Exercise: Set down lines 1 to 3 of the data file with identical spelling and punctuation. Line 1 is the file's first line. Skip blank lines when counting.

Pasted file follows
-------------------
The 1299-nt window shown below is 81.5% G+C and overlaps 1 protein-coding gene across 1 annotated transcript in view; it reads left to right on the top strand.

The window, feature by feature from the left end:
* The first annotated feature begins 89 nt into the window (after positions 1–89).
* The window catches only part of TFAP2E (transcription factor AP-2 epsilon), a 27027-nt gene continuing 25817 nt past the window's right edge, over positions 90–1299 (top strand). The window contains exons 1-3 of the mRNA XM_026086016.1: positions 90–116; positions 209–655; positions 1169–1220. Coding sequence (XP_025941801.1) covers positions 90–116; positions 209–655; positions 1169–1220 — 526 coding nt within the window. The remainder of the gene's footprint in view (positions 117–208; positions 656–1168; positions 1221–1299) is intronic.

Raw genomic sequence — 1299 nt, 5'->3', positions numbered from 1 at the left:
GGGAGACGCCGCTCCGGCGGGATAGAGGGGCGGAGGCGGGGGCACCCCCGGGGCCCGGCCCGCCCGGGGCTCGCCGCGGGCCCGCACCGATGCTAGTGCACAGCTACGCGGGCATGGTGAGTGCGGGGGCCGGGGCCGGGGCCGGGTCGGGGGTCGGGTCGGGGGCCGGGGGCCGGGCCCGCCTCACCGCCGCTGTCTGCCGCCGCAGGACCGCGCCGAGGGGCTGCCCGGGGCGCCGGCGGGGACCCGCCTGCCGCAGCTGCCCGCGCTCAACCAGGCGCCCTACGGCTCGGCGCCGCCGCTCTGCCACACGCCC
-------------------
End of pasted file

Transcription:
The 1299-nt window shown below is 81.5% G+C and overlaps 1 protein-coding gene across 1 annotated transcript in view; it reads left to right on the top strand.

The window, feature by feature from the left end:
* The first annotated feature begins 89 nt into the window (after positions 1–89).